Making endodontics work for you
Dr Bob Philpott, specialist endodontist, discusses how to make endodontics work for you, how to improve efficiency and deliver better outcomes for your patients.
When we consider our outcomes in endodontics, ‘is it actually worth it?’ is a question that often springs to mind. Working as a specialist endodontist, I understand the stress that clinicians face and my aim is to try and share some of my experience to see how we can improve efficiency and deliver improved outcomes for our patients.
Endodontics is a rarely appreciated discipline as it can be time-consuming, stressful and patient expectations are usually pretty low. Long, difficult appointments can lead to frustration and drained profitability with the added worry of litigation increasingly brought against clinicians by patients should things go wrong.
Does endodontics pay?
Reflecting on your own practice – do you get paid per root canal treatment, charge an hourly rate or are you salaried depending on where you work? One of the problems in dentistry is that we don’t think enough about profit. We can look at what we are being paid per treatment, but if this takes several visits in difficult cases, it does not reflect the amount of work we actually do.
In endodontics, to get the best possible outcomes, know your own ability and limitations; only take on cases you can comfortably treat and refer cases that you can’t. In that way, treatment can be carried out in a single visit in most cases, saving time, money and stress for both you and your patient.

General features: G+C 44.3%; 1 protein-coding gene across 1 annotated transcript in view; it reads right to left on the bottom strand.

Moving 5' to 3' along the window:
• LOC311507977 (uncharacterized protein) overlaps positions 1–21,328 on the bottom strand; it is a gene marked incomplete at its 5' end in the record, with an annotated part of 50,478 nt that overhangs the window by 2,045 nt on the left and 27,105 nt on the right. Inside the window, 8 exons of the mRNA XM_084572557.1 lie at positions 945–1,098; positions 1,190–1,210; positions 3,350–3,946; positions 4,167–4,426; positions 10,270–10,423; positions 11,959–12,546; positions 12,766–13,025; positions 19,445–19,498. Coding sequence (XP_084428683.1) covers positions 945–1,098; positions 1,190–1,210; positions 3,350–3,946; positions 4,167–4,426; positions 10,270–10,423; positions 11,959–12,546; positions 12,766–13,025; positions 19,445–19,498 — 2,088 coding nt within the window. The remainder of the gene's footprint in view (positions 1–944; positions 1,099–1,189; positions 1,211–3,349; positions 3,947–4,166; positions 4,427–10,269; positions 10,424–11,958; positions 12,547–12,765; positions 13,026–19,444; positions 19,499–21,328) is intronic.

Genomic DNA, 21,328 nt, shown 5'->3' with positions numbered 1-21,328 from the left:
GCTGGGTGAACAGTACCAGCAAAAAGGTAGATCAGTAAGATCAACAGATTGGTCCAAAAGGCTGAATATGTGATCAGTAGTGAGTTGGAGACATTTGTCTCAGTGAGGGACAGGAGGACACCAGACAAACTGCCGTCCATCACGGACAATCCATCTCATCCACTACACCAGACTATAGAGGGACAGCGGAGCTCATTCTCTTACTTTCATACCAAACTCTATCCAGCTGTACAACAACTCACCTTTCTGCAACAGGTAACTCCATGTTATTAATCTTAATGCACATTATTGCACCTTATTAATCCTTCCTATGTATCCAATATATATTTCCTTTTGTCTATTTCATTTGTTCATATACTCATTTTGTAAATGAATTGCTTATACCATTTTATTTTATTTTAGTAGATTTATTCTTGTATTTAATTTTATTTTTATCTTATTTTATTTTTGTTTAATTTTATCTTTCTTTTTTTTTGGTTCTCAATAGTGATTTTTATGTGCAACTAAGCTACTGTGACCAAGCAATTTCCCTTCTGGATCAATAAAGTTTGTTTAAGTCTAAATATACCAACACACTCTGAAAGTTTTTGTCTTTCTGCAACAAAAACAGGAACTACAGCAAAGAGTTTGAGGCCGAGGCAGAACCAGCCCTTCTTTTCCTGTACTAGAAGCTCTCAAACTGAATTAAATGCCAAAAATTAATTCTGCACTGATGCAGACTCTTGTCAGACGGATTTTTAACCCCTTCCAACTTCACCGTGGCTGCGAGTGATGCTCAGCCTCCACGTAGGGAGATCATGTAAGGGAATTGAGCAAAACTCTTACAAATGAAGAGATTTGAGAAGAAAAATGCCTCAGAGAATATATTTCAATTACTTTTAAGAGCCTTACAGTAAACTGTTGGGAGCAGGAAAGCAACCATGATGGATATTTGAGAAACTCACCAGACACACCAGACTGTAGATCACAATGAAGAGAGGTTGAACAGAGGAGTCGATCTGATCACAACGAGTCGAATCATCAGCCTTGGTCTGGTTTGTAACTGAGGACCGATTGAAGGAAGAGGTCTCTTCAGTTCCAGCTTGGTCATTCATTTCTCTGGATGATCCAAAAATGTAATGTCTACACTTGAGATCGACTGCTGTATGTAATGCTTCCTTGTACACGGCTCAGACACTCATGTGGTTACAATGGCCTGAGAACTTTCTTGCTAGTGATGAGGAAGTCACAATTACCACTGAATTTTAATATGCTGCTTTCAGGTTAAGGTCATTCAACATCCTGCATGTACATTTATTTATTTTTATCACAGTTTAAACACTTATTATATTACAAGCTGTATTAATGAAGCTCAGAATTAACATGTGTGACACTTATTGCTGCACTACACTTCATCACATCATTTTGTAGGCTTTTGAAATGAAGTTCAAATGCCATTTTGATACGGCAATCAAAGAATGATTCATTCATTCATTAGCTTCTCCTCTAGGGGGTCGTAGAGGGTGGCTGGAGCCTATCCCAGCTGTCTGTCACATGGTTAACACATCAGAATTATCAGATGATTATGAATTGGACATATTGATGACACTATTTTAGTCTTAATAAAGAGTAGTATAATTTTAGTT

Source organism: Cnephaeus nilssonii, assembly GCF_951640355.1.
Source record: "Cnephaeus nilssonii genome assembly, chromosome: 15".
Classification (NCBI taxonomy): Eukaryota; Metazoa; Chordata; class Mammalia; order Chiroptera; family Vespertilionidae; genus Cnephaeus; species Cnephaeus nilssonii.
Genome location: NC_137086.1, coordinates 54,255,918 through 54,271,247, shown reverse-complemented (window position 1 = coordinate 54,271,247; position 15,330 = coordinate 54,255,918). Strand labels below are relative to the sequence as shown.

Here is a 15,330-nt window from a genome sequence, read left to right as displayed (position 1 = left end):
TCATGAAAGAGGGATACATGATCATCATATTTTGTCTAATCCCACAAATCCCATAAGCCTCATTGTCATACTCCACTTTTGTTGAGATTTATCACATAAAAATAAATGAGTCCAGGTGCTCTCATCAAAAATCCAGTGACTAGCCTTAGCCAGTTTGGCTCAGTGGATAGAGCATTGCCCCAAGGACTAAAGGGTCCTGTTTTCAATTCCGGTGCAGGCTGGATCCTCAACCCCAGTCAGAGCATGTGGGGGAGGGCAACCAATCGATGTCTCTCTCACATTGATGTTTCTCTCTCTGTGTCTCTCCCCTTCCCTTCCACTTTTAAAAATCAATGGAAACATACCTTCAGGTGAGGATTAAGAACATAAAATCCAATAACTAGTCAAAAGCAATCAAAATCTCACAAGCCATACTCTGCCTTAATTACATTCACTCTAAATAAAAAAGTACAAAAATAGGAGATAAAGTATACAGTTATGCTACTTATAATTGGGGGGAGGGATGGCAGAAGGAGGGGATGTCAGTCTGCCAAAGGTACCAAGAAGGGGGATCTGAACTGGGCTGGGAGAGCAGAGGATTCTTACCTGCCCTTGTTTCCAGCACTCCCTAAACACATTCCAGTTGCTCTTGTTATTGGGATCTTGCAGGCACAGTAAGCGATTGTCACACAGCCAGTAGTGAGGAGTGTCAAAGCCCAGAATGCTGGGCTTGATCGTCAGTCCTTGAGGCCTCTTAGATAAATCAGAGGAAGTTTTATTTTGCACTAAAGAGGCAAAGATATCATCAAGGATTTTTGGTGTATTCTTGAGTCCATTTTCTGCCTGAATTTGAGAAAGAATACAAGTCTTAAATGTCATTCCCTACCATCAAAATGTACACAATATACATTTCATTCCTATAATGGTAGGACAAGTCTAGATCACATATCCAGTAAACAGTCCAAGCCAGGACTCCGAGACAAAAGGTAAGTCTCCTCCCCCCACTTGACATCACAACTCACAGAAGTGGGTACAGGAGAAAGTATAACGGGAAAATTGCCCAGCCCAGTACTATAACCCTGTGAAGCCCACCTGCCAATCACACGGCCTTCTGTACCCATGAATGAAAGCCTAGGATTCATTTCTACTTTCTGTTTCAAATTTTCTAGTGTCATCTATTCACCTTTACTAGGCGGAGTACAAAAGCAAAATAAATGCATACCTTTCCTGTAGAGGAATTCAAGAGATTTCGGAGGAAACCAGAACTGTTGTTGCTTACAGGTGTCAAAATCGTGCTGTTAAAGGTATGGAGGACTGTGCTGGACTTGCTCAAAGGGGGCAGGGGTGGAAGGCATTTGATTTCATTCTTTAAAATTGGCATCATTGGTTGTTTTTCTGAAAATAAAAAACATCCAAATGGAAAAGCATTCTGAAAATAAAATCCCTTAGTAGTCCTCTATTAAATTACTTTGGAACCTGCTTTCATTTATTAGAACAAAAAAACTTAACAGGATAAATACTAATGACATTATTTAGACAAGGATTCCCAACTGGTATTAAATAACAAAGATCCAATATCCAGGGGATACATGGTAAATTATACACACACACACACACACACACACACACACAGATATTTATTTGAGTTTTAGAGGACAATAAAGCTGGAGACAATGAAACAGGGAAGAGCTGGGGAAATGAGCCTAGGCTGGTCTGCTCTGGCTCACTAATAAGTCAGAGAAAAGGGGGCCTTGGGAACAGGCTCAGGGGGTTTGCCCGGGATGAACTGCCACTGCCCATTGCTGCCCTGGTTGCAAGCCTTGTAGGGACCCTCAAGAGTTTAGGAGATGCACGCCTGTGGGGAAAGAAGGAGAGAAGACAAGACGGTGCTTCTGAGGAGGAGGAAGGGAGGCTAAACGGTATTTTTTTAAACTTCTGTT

Keep your setup simple and have your nurse working closely with you. Think of endodontics as ‘four-handed dentistry’ – without your nurse on board you’ll struggle to do a good job. Establish what you hope to achieve, how you’re going to achieve it and the instrumentation and restorative systems you’re going to use.
Less files = less expense
When it comes to cost-effective endodontics the maths is simple: less files = less expense. You need to fully understand how your endodontic tools work to avoid instrument fracture to save on costs. Nickel titanium files offer huge advantages over stainless steel hand files as they are far more resistant to cyclic fatigue whilst allowing you to work in a safer and more effective way.
For me, reciprocation is the way forward. Waveone Gold (Dentsply Sirona) is one of the best improvements in endodontic file systems I’ve seen. Reciprocation can help to reduce overall costs as the majority of cases can be completed using just one single primary file.
It’s also a false economy to use files that come from manufacturers without the reassurance of proven research and development behind them, for example ‘cheaper’ files that can be found online. These files will break and in the new world of compensation culture patients may sue, a situation no clinician wants to find themselves in.
Aim for success
Modern endodontic systems make straightforward endodontic treatment a real option for the majority of general practitioners. Knowing your own ability and only treating cases within your ability not only helps to drive businesses forward, it saves on costs, and importantly, provides the best outcomes for your patients.
You can also access a range of education resources, video tutorials, courses and CPD webinars at dentsplysirona.com/ukeducation.
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